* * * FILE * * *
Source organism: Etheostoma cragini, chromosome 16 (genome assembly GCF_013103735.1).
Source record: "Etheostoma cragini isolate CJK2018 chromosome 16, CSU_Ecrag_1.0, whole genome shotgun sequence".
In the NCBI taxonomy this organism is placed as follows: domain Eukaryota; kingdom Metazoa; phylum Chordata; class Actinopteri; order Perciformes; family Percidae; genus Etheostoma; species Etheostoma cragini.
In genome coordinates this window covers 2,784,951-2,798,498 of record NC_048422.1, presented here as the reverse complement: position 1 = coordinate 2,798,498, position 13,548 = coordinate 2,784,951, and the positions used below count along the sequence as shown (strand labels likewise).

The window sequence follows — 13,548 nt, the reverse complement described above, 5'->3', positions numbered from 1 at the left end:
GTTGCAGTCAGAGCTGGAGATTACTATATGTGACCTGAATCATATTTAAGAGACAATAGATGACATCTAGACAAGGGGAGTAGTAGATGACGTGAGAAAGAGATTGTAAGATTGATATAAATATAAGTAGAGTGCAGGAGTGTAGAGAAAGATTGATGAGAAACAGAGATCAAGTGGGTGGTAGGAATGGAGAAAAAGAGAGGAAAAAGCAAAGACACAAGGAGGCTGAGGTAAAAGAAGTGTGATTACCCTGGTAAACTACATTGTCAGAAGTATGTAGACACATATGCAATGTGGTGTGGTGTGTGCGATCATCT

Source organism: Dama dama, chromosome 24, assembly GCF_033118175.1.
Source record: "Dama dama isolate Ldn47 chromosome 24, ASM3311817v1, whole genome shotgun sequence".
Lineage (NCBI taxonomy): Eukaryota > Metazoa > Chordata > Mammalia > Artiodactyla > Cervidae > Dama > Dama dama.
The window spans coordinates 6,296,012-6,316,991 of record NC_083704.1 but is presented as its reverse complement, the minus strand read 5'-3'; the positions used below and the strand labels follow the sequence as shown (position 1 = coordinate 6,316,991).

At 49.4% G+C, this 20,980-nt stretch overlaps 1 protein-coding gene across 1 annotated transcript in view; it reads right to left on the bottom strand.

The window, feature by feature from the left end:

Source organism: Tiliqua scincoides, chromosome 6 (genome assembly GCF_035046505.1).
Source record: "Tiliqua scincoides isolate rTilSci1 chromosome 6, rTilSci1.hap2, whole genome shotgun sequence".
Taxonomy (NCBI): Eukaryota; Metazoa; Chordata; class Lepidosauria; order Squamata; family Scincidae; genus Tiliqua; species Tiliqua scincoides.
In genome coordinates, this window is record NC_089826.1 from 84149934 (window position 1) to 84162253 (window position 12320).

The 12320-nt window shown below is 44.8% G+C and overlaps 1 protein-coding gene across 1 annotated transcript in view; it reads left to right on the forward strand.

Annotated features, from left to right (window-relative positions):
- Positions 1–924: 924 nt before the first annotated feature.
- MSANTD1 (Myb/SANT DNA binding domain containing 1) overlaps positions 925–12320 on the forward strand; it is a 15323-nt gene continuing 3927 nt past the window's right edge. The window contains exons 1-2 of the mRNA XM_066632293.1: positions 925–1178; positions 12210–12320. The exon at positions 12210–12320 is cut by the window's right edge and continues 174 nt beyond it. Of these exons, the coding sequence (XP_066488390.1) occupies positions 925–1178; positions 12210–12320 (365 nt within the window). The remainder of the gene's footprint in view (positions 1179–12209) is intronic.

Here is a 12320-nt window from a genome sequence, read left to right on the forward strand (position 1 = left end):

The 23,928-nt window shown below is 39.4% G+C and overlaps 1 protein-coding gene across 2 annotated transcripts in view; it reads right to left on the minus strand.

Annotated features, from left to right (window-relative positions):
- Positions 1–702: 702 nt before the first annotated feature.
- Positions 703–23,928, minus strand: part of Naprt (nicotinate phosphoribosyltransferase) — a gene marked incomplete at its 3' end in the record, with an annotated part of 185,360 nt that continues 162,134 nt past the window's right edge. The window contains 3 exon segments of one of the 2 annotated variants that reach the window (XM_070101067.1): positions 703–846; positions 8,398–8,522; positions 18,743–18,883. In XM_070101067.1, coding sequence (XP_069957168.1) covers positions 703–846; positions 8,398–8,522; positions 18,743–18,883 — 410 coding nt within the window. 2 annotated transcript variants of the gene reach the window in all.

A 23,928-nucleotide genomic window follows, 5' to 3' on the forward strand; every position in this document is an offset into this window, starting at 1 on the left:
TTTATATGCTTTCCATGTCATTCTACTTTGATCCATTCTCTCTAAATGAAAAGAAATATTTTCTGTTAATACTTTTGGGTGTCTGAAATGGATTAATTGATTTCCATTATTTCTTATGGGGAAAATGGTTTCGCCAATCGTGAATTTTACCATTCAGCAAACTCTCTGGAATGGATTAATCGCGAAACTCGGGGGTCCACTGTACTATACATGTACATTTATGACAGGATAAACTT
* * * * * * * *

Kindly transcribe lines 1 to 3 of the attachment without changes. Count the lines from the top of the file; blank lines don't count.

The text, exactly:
Source organism: Etheostoma cragini, chromosome 16 (genome assembly GCF_013103735.1).
Source record: "Etheostoma cragini isolate CJK2018 chromosome 16, CSU_Ecrag_1.0, whole genome shotgun sequence".
In the NCBI taxonomy this organism is placed as follows: domain Eukaryota; kingdom Metazoa; phylum Chordata; class Actinopteri; order Perciformes; family Percidae; genus Etheostoma; species Etheostoma cragini.